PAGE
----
Charrette

by Emily

Eastville Heritage House

On Saturday I had the good fortune and excellent timing to be part of the Eastville Community Historical Society’s (ECHS) charrette. Today I’d like to spread the word about what a neat experience this was for drawing the local community into finding direction for the future.

What is it?

A charrette is a short term, intensive planning effort that tries to draw perspectives and reach consensus among multiple stakeholders. It’s a term mainly used in architecture for quickly coming to an agreement on design projects. It was an architect involved with the restoration of the ECHS’s Heritage House who came up with the idea. The general principle is that process is more important than product – it may be messier to let people disagree than to bring in a professional consultant, but if you’re not trying to work with the people you are working for, you might as well not do anything at all.

Why hold one?

The historical society is at a crossroads for the future in the sense of starting to plan several major projects, but needing to understand how these projects could best serve its community. Even though it’s located in Sag Harbor, NY, a major tourist destination in the summer, the ECHS is a very community-oriented grassroots institution, founded in the 1980s by local residents who wanted to preserve a historic AME Zion church building, still run by many of its initial members. It still draws heavily for its membership and audience from local residents of the historic Eastville neighborhood and the surrounding African-American resort developments.

The ECHS leadership is considering remodeling the basement of its Heritage House, a 1920s Sears Roebuck home that it restored in the 1990s, in order to create a larger space for meetings or exhibits; planning for the documentation and restoration of the St David’s AME Zion cemetery, which it now owns; and imagining how best to improve its tour programs and use its outdoor space. These are all big projects that require community support to be feasible and worthwhile. The charrette was the strategy chosen to introduce and discuss them.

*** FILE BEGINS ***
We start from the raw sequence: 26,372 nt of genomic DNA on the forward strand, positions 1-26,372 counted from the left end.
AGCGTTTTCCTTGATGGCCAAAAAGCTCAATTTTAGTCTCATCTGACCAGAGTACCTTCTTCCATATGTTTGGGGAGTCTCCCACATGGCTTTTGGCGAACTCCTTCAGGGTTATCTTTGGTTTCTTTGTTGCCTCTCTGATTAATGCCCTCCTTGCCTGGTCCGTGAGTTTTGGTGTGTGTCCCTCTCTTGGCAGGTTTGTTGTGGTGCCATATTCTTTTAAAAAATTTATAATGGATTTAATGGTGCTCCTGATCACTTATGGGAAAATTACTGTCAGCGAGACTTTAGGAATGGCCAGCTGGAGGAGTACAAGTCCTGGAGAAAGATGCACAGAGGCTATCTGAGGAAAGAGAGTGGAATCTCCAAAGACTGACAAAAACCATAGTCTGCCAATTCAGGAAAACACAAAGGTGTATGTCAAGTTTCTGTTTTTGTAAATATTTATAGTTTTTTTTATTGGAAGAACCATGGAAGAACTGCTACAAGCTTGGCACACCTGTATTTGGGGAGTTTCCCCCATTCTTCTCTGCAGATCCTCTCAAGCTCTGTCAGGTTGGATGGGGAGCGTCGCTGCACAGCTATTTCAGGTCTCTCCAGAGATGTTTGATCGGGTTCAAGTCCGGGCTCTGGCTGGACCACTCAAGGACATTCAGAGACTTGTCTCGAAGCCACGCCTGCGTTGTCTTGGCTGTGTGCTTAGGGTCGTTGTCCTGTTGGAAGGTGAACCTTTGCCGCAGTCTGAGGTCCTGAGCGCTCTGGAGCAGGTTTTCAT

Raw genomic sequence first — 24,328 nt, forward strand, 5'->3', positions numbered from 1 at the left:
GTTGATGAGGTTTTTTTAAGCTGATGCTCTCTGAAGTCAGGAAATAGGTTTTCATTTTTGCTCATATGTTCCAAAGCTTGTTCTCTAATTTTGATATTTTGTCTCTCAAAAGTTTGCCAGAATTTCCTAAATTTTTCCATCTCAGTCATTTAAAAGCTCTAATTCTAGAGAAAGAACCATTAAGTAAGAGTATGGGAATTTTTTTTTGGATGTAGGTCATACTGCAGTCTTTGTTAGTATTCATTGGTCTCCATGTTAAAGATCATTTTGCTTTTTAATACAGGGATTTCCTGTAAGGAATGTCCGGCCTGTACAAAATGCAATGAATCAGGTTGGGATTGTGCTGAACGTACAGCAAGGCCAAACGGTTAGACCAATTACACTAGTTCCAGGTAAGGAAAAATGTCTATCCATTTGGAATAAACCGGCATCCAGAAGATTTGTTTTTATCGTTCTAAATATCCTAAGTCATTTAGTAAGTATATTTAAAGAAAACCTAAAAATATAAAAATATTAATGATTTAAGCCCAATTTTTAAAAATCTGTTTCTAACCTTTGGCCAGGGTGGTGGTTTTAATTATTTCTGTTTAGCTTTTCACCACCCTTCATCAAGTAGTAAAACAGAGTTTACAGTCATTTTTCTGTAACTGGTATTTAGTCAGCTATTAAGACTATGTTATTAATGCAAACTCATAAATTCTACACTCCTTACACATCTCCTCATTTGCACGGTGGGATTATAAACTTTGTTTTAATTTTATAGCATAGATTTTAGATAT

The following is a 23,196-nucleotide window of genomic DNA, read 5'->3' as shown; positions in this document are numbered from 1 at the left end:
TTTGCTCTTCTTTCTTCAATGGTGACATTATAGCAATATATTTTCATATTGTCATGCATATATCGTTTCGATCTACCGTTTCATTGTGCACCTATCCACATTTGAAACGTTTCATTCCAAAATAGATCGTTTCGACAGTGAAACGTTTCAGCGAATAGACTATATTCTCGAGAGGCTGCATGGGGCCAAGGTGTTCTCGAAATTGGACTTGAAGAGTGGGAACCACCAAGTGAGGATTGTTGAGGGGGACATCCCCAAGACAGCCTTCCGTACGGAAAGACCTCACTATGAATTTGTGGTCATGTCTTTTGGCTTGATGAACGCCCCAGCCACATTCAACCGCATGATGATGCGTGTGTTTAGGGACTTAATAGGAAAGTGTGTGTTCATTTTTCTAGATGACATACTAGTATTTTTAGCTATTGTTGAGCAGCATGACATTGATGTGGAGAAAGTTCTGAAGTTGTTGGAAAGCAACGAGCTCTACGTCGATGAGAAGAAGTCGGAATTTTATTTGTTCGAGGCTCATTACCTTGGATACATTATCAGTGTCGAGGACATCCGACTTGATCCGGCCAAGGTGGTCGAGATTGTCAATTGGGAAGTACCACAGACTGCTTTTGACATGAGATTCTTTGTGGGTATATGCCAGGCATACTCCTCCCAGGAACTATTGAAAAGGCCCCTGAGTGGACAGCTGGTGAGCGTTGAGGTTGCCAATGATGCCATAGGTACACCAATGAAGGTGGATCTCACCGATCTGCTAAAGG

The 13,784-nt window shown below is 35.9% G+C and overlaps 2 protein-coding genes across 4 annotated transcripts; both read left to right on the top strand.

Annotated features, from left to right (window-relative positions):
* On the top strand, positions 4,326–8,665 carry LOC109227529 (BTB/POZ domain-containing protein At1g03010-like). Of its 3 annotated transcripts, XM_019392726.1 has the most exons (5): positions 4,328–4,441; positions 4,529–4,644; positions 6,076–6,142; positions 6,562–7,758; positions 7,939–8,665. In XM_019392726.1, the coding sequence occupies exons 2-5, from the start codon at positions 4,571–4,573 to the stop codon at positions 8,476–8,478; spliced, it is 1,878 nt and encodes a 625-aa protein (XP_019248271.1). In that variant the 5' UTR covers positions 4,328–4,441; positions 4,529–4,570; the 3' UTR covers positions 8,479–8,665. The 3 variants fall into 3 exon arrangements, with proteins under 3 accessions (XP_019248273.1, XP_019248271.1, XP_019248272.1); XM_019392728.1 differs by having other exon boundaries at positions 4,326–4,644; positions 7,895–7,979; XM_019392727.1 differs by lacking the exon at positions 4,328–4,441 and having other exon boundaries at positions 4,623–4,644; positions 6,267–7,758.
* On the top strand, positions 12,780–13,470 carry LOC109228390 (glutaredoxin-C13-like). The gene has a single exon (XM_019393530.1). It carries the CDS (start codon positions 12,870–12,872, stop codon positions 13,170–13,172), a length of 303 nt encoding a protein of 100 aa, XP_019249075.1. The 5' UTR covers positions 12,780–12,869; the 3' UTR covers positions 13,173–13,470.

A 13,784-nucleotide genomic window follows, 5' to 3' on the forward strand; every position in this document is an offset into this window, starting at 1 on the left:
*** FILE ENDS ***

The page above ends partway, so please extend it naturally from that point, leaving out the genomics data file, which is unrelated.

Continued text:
How does it work?

I would describe the process on Saturday as “directed democracy.” In the all-day program, to which local people, members of government, clergy, and press were invited, the first couple of hours involved planners and facilitators introducing the organization and the issues on the table.

1. First, after a summary of the charrette process and goals, everyone introduced themselves. We handed out information packets with pens, paper, maps, history, strategic plans, and membership info.

2. All who were able went on a walking tour covering the neighborhood’s historic core and some of the preservation and tour issues we would discuss throughout the day.

3. When the tour group returned, everyone split into groups, and each group would discuss one of the four main planning areas: the heritage house, its grounds, the cemetery, and the tour program. Each workshop had two facilitators, and drafted volunteers to take notes and draw ideas. The facilitators introduced the issues that needed to be discussed and presented relevant information, like potential plans for the building, or methods and costs of cemetery survey. Open discussion followed, with the facilitators mainly trying to encourage people to join in while keeping discussion on topic.

4. At this point, we stopped for lunch, which was as long as we could fit in order to encourage people getting to know each other and talking openly. (After lunch, they fit me in for 20 minutes to summarize the historical research I’ve done here this fall, and what I’m hoping to do in the future, which turned out to be a great opportunity for me to meet people I should talk to about neighborhood history in the future! This isn’t a key part of a charrette though.)

5. After lunch, we split back into groups to try to come up with ideas and solutions for the issues we’d discussed in the morning. Then we came back together into a large session for an hour, where someone from each group presented their results, and everyone could offer questions and thoughts.

6. We thanked everyone and they left! The next step will be compiling all of the material people wrote and creating a draft proposal for future plans, which the ECHS will try to present to the community and gain feedback.

How did it go?

I’m still feeling the afterglow, since it was great to bring people together (a little over 30 total, which turned out to be close to the ECHS’s capacity), so I would say it went wonderfully. While this number cannot be representative of the entire local community,  and future efforts will attempt to reach out further, there were people from several different stakeholding groups, and all were enthusiastic to be involved. We all heard new ideas that the leadership hadn’t thought of (precisely the point of this exercise), and gained support and excitement for some proposals that were on the table. Including, fortunately for me, one that would contribute to my research!

Not to mention…it was fun. I feel so fortunate that I got to be involved. So if you’re in an organization looking for ways to engage the public, and you are willing to spend months planning, then maybe consider a charrette.

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